This section is from the book "The Law Of Contracts", by William Herbert Page. Also available from Amazon: Commercial Contracts: A Practical Guide to Deals, Contracts, Agreements and Promises.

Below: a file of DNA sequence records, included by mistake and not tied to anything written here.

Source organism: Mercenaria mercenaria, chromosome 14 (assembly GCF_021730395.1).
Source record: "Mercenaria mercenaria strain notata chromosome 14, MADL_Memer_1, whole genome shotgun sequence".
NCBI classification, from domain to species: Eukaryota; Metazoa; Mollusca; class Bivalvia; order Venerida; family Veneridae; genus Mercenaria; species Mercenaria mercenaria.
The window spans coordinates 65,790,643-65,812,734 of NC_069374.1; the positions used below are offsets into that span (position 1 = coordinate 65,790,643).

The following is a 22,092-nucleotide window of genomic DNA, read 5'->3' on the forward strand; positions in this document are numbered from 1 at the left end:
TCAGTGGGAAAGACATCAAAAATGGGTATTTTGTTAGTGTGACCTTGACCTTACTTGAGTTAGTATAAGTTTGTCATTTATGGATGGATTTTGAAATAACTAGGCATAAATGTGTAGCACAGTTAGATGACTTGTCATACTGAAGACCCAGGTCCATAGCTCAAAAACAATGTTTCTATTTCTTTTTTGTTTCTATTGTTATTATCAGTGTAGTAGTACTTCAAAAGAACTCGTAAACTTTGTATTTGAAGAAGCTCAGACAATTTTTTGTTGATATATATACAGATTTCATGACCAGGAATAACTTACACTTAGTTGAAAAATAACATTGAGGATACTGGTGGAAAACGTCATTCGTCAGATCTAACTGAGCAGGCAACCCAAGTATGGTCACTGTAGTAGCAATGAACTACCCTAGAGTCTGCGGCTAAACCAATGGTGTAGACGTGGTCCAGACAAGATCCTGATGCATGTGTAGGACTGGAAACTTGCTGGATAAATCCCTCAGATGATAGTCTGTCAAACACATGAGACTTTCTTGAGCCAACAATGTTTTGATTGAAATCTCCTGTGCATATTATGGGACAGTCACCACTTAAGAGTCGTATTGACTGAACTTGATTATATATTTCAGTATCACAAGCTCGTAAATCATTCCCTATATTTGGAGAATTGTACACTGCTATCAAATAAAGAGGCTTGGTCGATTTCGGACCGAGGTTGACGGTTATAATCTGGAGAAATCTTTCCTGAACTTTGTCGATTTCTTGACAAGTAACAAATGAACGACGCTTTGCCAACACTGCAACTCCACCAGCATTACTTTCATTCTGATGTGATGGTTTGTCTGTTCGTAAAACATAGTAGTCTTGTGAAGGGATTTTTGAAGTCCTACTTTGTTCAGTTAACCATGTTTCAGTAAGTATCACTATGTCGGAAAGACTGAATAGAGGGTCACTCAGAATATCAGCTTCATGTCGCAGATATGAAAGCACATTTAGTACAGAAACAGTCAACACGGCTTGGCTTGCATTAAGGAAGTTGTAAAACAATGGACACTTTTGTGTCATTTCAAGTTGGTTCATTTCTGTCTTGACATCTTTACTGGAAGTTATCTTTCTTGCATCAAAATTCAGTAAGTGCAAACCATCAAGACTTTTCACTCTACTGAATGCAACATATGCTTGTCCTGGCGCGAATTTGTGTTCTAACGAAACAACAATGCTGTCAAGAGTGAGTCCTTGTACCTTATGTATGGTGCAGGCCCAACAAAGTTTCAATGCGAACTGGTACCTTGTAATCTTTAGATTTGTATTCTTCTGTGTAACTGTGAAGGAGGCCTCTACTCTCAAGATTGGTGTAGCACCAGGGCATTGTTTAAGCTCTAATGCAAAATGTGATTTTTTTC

Misrepresentation of an essential element of a contract, as distinguished from mistake on the one side and fraud on the other, is necessarily quite rare. Indeed in the cases decided on that topic it is often hard to determine whether the misrepresentation does not amount to fraud, since misrepresentation is used of innocent misrepresentations and fraudulent misrepresentations indiscriminately. The difficulty is further complicated by the use which some courts make of the term "legal fraud" to designate misrepresentation,1 or by the fact that they say that such misrepresentation is attributable to fraud.2 On the other hand, misrepresentation is sometimes explained as if it were mistake.3 Except as concerns the effect of the negligence of the party who is misled and who seeks relief, there is little practical difference between the effect of misrepresentation and the effect of mistake.